38% of the population of Australia, USA and Canada has taken a selfie (those are the three highest nations for selfies).
Even worse, I found an article in the tabloid The Sun (US Edition) from 2021 that documented 330 deaths worldwide in a single year from selfies gone bad; many of these unfortunate incidents occur when someone wants that ultimate selfie on a cliff or in a moving vehicle or near a wild animal or on the edge of a building. Other research shows that the annual numbers of accidents and deaths are growing since built-in cameras became available in phones. Being frequent travelers to National Parks, we have seen people go outside safety barriers to get a selfie near a waterfall or 1000-foot cliff or carelessly approach wild animals like bison with their phones in hand or hand the camera to a friend while they approach an edge. A word of warning to many of these folks about the danger is usually met with swearing or the middle finger (time to get the ranger).
I’m obviously not saying that we shouldn’t take photos of ourselves to document happy times or to remember events. In fact, Steve and I have taken quite a few photos of ourselves over the years or handed the camera to someone to take our picture (I usually don’t like my photo taken, but will consent on occasion). We have also taken pictures of a nice-looking meal and posted them, which is rather self-serving (no pun intended). But taking pictures of yourself to the exclusion of every other type of photo that you might take (scenery, for example) is probably a good measure of a lack of personal humility and perhaps an indicator of a psychological disorder like narcissism. You might also say the same thing about a “blue check” celebrity who lives for the hundreds of likes and shares when they spout their insipid opinion about something on social media.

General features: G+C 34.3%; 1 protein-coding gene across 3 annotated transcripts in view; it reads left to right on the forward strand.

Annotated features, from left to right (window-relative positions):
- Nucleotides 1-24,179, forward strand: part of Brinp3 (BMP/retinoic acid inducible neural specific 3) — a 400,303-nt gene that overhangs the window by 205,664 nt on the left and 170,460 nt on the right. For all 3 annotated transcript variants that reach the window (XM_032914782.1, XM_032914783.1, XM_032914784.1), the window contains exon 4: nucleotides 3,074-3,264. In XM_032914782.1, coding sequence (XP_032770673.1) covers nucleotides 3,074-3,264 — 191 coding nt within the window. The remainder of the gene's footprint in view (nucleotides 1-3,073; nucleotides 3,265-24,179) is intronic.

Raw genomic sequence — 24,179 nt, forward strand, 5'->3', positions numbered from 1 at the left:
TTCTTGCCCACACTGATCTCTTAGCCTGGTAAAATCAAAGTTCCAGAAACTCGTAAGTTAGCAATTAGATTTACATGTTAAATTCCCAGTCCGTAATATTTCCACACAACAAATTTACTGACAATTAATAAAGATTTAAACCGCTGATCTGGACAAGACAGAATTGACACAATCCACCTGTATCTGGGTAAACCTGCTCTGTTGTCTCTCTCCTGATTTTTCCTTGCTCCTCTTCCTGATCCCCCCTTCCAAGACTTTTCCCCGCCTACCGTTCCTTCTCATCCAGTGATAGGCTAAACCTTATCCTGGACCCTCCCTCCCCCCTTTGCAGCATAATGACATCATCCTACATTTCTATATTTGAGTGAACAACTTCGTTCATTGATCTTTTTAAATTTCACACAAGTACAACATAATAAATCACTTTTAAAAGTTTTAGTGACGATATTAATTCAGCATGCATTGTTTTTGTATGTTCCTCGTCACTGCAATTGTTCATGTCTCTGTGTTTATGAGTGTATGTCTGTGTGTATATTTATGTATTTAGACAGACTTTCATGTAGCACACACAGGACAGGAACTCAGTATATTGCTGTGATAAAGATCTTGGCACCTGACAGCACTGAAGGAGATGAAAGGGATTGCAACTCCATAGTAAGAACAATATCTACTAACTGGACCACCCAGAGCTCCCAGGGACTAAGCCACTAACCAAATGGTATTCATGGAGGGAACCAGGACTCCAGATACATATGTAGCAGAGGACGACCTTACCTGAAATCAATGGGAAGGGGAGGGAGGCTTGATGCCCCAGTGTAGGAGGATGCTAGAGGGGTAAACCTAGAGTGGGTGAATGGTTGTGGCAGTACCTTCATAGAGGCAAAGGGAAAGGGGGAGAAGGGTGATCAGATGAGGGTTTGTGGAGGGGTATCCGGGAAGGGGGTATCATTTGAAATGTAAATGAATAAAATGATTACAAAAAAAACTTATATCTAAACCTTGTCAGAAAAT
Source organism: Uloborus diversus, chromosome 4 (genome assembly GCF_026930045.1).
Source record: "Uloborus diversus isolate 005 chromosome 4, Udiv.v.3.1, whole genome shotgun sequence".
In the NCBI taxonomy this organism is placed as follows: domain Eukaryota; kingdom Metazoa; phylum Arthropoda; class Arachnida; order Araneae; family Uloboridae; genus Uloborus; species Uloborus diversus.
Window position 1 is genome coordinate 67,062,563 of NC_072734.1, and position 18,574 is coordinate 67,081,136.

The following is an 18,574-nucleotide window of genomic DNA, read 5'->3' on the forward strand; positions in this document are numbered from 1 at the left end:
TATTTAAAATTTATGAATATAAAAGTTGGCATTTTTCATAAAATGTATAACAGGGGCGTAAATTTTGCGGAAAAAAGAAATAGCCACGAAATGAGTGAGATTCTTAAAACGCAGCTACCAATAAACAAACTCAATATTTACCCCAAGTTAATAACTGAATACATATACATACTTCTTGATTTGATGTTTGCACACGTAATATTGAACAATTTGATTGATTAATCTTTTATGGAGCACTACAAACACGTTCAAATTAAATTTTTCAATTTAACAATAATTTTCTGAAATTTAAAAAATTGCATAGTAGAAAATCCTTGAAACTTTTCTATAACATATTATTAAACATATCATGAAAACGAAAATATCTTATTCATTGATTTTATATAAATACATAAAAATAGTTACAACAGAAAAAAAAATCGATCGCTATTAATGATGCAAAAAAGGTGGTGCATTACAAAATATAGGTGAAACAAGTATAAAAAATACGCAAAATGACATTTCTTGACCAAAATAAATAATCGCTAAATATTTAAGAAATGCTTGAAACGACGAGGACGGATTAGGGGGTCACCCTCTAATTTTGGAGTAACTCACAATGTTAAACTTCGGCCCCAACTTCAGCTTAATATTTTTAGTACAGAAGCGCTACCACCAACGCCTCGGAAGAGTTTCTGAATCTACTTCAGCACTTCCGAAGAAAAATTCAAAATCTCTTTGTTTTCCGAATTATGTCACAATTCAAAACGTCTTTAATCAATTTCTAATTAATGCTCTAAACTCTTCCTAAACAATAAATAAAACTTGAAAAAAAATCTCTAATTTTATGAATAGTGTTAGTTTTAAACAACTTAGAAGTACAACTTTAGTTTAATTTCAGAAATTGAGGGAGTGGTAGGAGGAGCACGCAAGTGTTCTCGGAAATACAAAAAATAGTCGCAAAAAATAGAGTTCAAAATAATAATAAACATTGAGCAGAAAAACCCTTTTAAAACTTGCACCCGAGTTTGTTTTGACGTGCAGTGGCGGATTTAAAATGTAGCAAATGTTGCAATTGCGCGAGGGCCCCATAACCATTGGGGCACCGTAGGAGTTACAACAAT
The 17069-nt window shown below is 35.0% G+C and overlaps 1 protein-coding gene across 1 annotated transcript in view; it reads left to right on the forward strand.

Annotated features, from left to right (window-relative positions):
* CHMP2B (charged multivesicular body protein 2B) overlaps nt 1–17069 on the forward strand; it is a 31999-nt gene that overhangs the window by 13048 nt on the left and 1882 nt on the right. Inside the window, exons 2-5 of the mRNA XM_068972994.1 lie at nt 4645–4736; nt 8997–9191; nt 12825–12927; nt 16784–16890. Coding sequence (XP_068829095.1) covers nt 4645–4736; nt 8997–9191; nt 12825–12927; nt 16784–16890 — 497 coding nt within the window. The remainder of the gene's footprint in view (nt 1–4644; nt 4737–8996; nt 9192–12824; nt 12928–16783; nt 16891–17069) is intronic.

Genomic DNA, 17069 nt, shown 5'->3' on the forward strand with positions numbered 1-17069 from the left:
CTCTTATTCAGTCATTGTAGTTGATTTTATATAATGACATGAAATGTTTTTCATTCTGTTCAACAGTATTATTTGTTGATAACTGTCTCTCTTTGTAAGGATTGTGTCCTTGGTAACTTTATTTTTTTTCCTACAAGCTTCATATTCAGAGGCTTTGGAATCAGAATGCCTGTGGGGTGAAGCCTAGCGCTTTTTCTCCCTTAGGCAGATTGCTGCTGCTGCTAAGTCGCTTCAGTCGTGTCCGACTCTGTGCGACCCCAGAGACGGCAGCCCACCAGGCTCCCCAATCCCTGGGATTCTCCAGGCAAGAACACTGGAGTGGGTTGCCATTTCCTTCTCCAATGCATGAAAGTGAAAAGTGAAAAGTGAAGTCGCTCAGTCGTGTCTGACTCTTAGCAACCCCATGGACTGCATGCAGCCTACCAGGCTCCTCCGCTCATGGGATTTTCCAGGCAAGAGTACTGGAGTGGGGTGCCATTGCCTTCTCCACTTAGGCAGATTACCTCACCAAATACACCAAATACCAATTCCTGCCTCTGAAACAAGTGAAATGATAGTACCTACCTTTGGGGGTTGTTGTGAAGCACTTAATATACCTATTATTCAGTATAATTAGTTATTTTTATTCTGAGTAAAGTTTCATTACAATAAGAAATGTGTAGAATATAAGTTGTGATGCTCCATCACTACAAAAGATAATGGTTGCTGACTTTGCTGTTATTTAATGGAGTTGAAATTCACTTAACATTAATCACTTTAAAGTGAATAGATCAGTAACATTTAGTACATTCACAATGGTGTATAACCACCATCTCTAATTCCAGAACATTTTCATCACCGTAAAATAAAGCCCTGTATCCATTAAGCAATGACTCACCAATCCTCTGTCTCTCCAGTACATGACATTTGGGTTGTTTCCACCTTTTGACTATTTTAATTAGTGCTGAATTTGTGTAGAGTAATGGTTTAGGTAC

According to Wikipedia, narcissism is defined as follows, with two types characterized:
Narcissism is a self-centered personality style characterized as having an excessive preoccupation with oneself and one's own needs, often at the expense of others.
Narcissistic grandiosity is thought to arise from a combination of the antagonistic core with temperamental boldness—defined by positive emotionality, social dominance, reward-seeking and risk-taking. Grandiosity is defined—in addition to antagonism—by a confident, exhibitionistic and manipulative self-regulatory style.
High self-esteem and a clear sense of uniqueness and superiority, with fantasies of success and power, and lofty ambitions
Social potency, marked by exhibitionistic, authoritative, charismatic and self-promoting interpersonal behaviors
Exploitative, self-serving relational dynamics; short-term relationship transactions defined by manipulation and privileging of personal gain over other benefits of socialization.
Narcissistic vulnerability is thought to arise from a combination of the antagonistic core with temperamental reactivity—defined by negative emotionality, social avoidance, passivity and marked proneness to rage. Vulnerability is defined—in addition to antagonism—by a shy, vindictive and needy self-regulatory style.
Low and contingent self-esteem, unstable and unclear sense of self, and resentment of others' success